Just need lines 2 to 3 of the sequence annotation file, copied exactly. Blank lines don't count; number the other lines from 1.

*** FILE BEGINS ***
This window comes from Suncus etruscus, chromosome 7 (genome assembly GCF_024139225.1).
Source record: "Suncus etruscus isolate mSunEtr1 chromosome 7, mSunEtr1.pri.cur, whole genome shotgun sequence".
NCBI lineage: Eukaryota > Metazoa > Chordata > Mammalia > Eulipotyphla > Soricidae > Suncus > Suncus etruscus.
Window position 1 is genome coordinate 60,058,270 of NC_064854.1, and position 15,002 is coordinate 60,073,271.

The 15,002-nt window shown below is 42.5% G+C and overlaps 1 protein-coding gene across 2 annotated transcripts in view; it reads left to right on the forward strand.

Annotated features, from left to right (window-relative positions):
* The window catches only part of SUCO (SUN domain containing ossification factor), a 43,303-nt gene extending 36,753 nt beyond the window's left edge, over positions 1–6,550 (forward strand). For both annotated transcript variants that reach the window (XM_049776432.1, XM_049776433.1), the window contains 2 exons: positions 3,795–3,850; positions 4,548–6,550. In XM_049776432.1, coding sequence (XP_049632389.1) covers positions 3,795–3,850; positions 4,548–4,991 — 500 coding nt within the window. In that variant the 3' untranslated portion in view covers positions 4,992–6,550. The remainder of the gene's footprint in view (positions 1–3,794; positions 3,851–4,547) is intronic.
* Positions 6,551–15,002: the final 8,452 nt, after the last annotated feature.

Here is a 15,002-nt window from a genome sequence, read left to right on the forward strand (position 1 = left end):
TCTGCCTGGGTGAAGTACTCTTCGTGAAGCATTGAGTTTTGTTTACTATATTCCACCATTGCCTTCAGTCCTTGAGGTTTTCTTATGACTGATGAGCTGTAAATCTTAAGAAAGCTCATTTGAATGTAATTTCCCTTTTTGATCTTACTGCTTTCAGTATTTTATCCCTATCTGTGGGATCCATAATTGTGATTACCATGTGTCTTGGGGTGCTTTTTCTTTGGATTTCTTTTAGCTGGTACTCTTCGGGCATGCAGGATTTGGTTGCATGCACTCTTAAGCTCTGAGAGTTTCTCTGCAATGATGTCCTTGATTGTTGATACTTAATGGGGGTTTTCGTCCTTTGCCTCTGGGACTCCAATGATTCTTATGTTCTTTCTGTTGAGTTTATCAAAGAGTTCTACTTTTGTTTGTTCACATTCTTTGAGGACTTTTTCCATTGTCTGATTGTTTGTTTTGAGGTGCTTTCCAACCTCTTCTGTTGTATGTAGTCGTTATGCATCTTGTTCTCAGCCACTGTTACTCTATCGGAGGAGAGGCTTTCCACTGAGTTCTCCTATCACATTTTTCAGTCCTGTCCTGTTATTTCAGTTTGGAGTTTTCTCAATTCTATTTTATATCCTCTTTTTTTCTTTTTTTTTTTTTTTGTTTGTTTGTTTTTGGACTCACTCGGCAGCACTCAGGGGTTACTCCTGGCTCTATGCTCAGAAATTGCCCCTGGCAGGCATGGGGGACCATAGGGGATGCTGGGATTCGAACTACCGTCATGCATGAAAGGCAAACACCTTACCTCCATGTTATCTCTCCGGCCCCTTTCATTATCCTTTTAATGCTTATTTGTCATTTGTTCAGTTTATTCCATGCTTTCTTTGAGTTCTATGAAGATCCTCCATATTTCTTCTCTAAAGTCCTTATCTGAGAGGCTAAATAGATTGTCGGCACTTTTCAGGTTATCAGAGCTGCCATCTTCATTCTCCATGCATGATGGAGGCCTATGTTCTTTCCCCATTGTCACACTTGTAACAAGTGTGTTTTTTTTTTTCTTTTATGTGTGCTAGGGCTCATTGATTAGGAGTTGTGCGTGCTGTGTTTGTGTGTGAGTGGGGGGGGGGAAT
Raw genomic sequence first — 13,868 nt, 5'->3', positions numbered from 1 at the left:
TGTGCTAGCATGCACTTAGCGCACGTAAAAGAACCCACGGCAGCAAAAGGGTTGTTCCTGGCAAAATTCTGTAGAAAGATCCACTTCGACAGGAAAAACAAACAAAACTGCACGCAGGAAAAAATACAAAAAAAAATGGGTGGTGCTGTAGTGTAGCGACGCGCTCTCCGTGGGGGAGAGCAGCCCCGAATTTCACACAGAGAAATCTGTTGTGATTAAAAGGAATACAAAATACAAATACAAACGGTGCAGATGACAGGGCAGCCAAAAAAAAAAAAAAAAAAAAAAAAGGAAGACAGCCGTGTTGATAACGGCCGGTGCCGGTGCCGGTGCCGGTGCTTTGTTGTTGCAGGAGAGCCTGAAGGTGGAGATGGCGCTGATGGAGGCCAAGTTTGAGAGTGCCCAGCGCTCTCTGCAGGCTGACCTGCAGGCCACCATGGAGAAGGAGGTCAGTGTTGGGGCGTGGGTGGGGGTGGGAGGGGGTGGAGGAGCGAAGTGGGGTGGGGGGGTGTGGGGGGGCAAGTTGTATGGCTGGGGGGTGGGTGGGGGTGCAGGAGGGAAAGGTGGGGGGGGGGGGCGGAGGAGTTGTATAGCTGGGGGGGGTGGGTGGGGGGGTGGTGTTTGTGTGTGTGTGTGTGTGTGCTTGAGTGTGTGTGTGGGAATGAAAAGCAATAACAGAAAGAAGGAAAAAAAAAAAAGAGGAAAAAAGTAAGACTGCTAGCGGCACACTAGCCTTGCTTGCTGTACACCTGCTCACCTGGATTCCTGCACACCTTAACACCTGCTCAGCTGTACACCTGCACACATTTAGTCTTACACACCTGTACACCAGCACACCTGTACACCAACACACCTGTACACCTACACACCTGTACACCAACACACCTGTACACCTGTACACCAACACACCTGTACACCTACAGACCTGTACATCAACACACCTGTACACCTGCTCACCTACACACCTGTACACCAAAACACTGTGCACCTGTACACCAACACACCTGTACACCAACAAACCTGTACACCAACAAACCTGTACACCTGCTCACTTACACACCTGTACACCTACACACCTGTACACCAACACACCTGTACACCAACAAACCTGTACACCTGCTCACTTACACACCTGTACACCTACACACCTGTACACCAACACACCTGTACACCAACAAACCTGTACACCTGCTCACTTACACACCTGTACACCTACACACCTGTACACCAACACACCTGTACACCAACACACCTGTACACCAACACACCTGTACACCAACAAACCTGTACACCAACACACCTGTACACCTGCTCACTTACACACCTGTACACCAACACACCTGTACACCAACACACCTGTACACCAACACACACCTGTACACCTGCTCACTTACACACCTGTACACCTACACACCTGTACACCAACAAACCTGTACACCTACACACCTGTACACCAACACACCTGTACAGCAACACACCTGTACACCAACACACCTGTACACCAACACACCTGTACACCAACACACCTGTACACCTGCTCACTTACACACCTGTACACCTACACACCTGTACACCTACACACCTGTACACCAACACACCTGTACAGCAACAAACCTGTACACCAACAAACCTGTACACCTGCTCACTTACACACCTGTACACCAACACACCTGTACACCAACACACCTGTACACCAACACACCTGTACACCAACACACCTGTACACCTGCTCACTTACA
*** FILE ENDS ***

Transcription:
Source record: "Suncus etruscus isolate mSunEtr1 chromosome 7, mSunEtr1.pri.cur, whole genome shotgun sequence".
NCBI lineage: Eukaryota > Metazoa > Chordata > Mammalia > Eulipotyphla > Soricidae > Suncus > Suncus etruscus.